Alternative assessment for learner engagement in a climate of performativity: lessons from an English case study

James, D. and Simmons, J. (2007) Alternative assessment for learner engagement in a climate of performativity: lessons from an English case study. Assessment in Education: Principles, Policy & Practice, 14 (3). pp. 353-371. ISSN 0260-2938 Available from:

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In many education systems, young peoples’ ‘disaffection’ is increasingly equated with nonparticipation in education, training and employment. There is also an expectation that educational activity can provide a key response to this situation. Drawing upon a case study of a successful development project based in Bristol, England which utilized an ‘alternative’ assessment regime in raising the participation and attainments of young people defined as disengaged from schooling, the paper considers a series of key issues. These include: the nature of the provision; the difficulties of understanding and evaluating it in a climate of performativity; a distinctive concept of learning promoted by the assessment practices; and the role of individual and networked professional mediation in creating the ‘space’ for the initiative. The paper concludes that the case study project represents a ‘marriage of convenience’ between the expectations of a culture of performativity and, on the other hand, a horizontal community of practice which provides a strong professional framework for action, and that there are implications for both practice and policy.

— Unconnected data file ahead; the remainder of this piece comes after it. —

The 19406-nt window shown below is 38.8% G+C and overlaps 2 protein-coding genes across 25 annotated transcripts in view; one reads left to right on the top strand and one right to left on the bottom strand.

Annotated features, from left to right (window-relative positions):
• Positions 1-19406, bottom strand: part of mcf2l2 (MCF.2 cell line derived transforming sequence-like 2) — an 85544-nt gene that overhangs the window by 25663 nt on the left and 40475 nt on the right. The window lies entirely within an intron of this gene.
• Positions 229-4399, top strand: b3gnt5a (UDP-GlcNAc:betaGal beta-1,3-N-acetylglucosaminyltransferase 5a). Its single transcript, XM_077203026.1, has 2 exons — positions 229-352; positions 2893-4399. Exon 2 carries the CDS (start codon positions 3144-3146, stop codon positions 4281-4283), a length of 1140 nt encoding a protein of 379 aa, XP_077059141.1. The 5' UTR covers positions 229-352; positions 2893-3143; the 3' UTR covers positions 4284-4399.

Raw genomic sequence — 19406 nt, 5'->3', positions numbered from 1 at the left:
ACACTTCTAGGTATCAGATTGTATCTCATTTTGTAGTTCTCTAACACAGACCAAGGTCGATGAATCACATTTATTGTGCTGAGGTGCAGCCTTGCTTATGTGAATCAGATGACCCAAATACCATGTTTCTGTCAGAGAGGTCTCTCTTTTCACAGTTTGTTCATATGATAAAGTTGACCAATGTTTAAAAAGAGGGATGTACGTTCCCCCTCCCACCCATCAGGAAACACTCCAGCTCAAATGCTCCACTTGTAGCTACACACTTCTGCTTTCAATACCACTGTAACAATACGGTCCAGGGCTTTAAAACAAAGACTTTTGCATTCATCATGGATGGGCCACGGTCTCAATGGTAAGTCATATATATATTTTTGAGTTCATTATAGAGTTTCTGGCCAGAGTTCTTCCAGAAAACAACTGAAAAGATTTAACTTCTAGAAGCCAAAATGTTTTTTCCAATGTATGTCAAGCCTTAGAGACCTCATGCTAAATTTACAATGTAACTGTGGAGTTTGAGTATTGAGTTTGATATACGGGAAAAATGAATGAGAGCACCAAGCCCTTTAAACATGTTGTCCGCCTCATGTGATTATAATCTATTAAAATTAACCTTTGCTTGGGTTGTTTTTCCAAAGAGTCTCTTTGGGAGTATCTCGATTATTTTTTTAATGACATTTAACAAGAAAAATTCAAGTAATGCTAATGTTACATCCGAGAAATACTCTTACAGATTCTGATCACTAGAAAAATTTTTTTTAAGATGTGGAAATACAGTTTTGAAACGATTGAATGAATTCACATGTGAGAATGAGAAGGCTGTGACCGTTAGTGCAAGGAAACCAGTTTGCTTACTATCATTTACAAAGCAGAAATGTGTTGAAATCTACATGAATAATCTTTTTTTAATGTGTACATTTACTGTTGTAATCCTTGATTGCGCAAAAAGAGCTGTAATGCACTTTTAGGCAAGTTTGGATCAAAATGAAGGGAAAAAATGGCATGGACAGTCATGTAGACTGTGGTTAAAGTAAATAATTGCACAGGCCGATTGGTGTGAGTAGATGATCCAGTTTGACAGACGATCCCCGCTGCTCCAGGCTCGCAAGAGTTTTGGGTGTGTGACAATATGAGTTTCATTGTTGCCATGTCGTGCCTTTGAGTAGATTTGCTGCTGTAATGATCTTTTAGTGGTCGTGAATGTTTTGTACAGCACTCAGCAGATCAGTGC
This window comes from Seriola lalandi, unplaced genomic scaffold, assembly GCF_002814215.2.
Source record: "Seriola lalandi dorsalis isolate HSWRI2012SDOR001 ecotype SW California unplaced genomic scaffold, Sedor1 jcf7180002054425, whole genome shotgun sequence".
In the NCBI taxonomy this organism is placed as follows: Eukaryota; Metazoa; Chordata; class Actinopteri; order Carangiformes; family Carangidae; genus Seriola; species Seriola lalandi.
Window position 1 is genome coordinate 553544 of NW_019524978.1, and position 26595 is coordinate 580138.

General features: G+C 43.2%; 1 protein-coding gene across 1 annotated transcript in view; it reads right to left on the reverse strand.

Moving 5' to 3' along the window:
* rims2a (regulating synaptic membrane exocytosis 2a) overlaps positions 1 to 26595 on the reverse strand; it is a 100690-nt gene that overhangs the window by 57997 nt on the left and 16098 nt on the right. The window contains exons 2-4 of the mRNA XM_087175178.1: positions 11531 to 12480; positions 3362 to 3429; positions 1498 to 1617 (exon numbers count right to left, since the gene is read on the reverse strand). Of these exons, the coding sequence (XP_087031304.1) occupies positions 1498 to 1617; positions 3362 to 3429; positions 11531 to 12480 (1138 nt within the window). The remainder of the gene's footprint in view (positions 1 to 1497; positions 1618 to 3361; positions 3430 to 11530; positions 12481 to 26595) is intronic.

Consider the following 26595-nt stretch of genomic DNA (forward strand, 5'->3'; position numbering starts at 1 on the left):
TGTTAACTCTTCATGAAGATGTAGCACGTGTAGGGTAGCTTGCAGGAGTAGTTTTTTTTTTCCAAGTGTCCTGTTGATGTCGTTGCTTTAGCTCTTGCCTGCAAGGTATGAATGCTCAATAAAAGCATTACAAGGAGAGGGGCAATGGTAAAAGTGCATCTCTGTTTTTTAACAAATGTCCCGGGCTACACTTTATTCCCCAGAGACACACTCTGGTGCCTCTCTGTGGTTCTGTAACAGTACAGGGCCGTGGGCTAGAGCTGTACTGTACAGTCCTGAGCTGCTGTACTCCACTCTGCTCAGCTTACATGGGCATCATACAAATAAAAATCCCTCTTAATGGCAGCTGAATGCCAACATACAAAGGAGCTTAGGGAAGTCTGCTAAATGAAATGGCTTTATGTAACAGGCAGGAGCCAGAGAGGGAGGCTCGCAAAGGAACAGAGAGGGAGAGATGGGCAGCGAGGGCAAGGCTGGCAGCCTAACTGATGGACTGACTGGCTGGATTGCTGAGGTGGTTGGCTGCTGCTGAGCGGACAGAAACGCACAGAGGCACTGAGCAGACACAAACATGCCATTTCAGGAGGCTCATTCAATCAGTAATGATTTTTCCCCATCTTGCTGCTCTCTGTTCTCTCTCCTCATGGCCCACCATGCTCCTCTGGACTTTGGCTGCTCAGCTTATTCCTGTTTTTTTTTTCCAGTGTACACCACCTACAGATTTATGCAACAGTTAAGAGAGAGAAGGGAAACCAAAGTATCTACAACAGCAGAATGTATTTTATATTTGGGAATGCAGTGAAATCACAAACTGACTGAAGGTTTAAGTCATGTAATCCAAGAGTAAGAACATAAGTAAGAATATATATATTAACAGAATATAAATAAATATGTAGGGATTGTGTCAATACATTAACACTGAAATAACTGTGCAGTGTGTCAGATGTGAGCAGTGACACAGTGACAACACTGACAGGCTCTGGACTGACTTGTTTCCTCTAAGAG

Item Type:Article
Additional Information:This article was an invited contribution to a special issue of the journal. It draws upon the author's evaluation of a Learning and Skills Council initiative which made use of QCA-recognised Award Scheme Development and Accreditation Network (ASDAN) materials and services to raise the participation and attainment of 14-19 year olds in Bristol. The underpinning evaluation work led to the author being appointed as a consultant to an LSDA-funded national research project on assessment in the Learning and Skills Sector, led by Torrance (MMU). Both the publication and the reports on which it is based have had an impact on the practices of ASDAN and the regional LSC. James was responsible for 90% of this publication.
Uncontrolled Keywords:learner engagement, assessment, performativity
Faculty/Department:Faculty of Arts, Creative Industries and Education > Department of Education and Childhood
ID Code:132
Deposited By: M. Mceachran
Deposited On:12 Aug 2009 08:19
Last Modified:02 Aug 2016 14:39

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